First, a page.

How to Install Joomla with Nginx Support on Ubuntu

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This brief tutorial shows students and new users how to easily install Joomla content management system on Ubuntu server with Nginx support. This setup is going to require Ubuntu Linux, Nginx webserver, MySQL and PHP aka LEMP stack.

LEMP is an acronym for Linux, Engine-X (Nginx), MySQL and PHP. Other configurations use the LAMP stack, but we’re replacing the A in the LAMP stack with Nginx webserver.

For those who don’t know what Joomla is, it’s a popular CMS similar to WordPress. It’s based on the LAMP or LEMP stack. One can use Joomla to run and manage professional websites and blogs.

To install Joomla, follow the guide below:

Step 1: Install the LEMP Stack on Ubuntu

Before installing Joomla, you first task will be to install the LEMP stack. The stack is required for Joomla to function. To install it on Ubuntu server, read the post below:

Step 2: Create Joomla Database and User

Now that LEMP is installed, you next task will be to configure Joomla database and user. The database is used to store Joomla’s content and the user is used to access the content stored in the database.

To create the database and user, follow the steps below:

Run the commands below to logon to the database server

mysql -u root -p

Then run the commands below to create a new database called joomladb.


After creating the database, run the commands below to create a new user called joomlauser and set the user password.

GRANT ALL ON joomladb.* TO 'joomlauser'@'localhost' IDENTIFIED BY 'new_password_here';

After creating the user with a new password, run the commands below to save the changes to disk.


Finally, run the commands below to exit


Step 3: Download Joomla content

Now that the database and user are creating, the next task is to download Joomla content. At the time of this post, the latest version was at 3.6.5. So before downloading Joomla, adjust the version number accordingly.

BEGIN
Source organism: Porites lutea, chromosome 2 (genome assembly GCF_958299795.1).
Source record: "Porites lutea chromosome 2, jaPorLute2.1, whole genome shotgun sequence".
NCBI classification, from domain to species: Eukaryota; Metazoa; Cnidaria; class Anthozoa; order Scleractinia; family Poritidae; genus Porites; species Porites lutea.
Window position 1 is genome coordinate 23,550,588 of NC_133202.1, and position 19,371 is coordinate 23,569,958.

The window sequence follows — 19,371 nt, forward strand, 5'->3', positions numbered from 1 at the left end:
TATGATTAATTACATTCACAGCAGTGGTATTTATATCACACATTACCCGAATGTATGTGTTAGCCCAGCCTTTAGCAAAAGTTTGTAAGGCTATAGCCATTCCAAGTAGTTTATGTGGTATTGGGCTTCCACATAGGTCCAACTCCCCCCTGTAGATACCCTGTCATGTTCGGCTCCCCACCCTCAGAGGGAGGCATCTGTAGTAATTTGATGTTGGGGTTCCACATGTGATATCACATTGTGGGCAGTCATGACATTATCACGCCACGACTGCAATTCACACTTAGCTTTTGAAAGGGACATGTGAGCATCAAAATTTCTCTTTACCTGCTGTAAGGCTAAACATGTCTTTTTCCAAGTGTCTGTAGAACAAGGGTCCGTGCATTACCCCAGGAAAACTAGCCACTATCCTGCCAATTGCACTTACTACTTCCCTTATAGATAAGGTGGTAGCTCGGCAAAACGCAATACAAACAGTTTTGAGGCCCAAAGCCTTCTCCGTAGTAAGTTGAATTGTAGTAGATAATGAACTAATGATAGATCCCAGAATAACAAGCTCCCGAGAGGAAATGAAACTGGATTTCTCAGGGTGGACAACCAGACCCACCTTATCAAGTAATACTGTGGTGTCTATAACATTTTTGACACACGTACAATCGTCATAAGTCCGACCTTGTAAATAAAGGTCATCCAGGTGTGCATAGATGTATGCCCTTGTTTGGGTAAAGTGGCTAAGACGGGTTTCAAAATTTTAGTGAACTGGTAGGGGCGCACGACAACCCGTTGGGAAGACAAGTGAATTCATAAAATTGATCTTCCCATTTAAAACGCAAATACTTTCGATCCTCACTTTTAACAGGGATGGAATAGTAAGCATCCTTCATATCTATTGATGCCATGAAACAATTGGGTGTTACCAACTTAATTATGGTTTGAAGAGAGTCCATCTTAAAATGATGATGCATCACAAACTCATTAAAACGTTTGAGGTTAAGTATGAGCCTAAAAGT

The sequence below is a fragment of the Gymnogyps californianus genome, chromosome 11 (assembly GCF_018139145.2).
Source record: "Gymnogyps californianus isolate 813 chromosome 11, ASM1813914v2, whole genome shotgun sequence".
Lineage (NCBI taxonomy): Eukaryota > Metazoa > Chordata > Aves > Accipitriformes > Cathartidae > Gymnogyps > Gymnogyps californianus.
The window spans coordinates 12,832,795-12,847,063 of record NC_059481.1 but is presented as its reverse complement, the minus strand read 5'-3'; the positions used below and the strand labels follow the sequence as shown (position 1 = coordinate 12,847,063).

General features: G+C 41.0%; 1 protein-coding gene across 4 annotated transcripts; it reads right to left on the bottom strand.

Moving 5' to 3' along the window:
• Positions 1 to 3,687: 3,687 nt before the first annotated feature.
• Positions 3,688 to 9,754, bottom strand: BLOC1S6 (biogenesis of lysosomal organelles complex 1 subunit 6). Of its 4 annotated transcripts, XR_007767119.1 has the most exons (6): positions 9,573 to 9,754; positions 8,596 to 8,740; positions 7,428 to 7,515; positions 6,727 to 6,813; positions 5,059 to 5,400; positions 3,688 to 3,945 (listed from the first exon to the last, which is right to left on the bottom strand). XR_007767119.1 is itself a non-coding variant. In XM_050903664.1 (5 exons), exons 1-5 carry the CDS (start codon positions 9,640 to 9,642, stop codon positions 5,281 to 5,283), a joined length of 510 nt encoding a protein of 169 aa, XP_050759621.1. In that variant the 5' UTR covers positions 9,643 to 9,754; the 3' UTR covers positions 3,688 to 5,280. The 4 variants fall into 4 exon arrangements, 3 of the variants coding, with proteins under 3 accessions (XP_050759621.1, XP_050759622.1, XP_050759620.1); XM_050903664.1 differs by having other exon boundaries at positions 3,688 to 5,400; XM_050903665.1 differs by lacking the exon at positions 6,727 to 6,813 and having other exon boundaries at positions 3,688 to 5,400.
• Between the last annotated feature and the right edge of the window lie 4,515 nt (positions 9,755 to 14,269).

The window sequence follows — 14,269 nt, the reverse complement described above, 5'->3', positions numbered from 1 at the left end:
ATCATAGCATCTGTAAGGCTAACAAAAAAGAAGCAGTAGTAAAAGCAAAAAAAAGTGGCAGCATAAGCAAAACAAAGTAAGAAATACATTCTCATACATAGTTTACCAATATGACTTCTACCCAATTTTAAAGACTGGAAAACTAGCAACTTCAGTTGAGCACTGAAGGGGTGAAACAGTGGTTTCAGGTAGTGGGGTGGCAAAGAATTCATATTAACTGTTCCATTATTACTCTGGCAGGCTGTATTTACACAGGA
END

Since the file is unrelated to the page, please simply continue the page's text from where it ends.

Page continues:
Run the commands below to download Joomla

cd /tmp && wget

After downloading Joomla, run the commands below to extract the downloaded content to Nginx default root directory in /var/www/html.

sudo unzip -q Joomla*.zip -d /var/www/html

Then run the commands below to adjust the directory permission so Joomla can function properly.

sudo chown -R www-data:www-data /var/www/html
sudo chmod -R 755 /var/www/html

Don’t forget to delete Nginx default default index.html and index.nginx.debian.html files. They can create problems for new users.

sudo rm /var/www/html/index.html
sudo rm /var/www/html/index.nginx-debian.html

Step 4: Configure Nginx server

Since we want Nginx as our default webserver, let’s stop and disable Apache2 webserver so it doesn’t conflict with Nginx.

sudo systemctl stop apache2.service
sudo systemctl disable apache2.service

When Apache2 is disabled, open Nginx default site configuration file and add the below highlighted changes.

sudo nano /etc/nginx/sites-available/default

# You should look at the following URL's in order to grasp a solid understanding